Sun Sentinel: FAU hunting for sea sponges that fight cancer June 1, 2015
By Ken Kaye
Think of it as drawing medicine from the sea.
Florida Atlantic University scientists have developed a sophisticated device that allows them to inspect ocean reefs and collect sponges with chemicals to fight an array of diseases, from Alzheimer’s to cancer.
Scientists have long known that plants and animals from the sea produce compounds that can combat viruses, heart disease, pain, and other ailments. For the past three decades, FAU scientists have zeroed in on sponges, which are living animals known as invertebrates.
Different sponges produce different chemicals. For instance, sponges off Port Everglades in Fort Lauderdale were found to have chemicals that fight pancreatic cancer. Another sponge, which makes its home in deep ocean waters, has been used in the treatment of breast cancer. A third sponge that lives off Fort Pierce and in the Keys has been used to fight ovarian cancer.
How and why the sponges produce the beneficial chemicals is largely unknown. But it’s suspected the compounds aid in their survival, either to ward off enemies or enhance their offspring.
“We don’t know why they’re making the chemicals, we just take advantage of the fact they are doing it,” said Amy Wright, a research professor at Boca Raton-based FAU.
FAU’s new $175,000 contraption, basically an underwater vacuum cleaner, was used this month for the first time in the Gulf of Mexico.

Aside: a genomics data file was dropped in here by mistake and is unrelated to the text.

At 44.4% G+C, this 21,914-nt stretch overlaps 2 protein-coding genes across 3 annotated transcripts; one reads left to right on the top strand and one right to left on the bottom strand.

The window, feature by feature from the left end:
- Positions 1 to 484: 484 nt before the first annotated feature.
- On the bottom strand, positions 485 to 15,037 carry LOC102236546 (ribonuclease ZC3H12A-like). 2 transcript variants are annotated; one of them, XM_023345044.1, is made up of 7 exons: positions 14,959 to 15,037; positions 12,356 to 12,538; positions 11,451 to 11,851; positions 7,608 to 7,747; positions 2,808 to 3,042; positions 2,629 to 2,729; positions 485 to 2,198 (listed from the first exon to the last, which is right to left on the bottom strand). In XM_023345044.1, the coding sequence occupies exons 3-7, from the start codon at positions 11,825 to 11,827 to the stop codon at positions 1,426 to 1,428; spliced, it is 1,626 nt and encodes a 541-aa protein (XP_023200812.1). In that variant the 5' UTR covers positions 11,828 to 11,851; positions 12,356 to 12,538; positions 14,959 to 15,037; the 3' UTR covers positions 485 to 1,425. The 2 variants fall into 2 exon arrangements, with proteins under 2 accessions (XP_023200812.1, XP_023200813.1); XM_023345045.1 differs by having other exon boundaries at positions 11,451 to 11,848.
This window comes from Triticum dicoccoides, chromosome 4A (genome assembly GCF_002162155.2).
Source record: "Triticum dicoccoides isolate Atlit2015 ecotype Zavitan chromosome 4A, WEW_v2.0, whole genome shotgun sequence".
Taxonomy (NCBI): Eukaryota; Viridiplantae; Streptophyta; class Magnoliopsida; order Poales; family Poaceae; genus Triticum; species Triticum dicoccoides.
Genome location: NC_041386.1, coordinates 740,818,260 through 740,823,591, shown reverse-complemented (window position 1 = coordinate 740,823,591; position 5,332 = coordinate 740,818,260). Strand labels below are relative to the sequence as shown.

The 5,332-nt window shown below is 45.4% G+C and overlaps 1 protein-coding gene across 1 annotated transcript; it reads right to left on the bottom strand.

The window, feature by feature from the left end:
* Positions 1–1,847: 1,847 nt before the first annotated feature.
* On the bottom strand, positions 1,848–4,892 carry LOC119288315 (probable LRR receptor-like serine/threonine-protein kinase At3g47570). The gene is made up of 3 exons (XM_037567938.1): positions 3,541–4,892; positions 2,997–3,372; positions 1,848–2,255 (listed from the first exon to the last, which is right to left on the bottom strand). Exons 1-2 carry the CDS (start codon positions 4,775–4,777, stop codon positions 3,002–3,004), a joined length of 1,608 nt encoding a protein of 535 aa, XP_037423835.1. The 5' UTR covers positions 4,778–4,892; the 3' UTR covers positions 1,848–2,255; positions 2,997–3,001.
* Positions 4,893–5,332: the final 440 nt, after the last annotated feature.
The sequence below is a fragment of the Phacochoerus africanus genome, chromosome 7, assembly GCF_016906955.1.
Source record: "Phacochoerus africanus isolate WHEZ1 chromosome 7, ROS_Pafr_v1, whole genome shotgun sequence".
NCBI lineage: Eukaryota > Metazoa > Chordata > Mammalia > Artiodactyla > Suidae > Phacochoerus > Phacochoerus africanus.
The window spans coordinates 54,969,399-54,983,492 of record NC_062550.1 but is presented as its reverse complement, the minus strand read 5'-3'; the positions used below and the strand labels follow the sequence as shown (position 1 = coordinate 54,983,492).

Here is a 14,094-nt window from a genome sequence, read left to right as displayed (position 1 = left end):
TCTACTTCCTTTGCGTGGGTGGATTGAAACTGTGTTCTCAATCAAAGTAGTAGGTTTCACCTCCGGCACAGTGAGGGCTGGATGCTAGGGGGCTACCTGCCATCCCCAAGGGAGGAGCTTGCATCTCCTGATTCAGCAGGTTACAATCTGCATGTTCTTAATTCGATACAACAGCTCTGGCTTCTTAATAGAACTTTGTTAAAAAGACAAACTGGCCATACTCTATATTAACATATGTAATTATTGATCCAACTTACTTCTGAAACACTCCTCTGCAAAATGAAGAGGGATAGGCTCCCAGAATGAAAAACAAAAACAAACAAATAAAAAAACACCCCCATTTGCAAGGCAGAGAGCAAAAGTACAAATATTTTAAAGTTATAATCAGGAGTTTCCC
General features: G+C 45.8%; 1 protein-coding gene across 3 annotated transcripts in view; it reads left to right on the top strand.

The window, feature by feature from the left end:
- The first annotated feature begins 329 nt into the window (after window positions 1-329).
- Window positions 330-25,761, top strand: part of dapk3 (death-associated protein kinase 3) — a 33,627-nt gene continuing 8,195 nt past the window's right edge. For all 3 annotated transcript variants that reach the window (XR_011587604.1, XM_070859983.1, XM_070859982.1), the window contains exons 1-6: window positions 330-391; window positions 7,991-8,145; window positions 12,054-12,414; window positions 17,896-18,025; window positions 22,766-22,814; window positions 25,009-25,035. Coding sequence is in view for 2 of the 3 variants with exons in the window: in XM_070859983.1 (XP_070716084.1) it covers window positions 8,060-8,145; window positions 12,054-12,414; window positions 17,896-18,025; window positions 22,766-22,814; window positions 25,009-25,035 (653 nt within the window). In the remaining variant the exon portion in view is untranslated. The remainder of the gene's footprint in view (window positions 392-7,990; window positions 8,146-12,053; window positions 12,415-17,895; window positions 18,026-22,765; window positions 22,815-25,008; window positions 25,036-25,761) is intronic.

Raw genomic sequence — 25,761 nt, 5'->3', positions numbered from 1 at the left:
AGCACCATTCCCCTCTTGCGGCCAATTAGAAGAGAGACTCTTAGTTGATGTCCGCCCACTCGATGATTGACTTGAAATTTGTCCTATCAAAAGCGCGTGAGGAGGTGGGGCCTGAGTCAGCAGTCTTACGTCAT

“It’s incredibly cool,” said Wright. “If you find something you want, you apply a strong vacuum to bring up samples, and that helps science.”
Called a tool sled, the device is part of a larger robotic water vehicle equipped with video to spot and document ocean reefs. The robotic vehicle is tethered to a 96-foot research ship.
After the sled approaches a reef, scientists lower what looks like the muzzle of a vacuum cleaner to suck up a sponge and place it in a special basket.
The chemicals from the sponges then are extracted, analyzed and broken down into a form they can be used to develop drugs to fight specific medical problems.
“It’s hard to predict which sponge has the components for the treatment you’re looking for, so we try to collect as many different sponges as we can,” Wright said.
FAU previously deployed submersibles with a person inside to collect more than 30,000 sponge samples.
To make the process more efficient, the FAU Harbor Branch Oceanographic Institute in Fort Pierce designed and built the tool sled with help from FAU’s College of Engineering and Computer Science and the University of North Carolina Wilmington.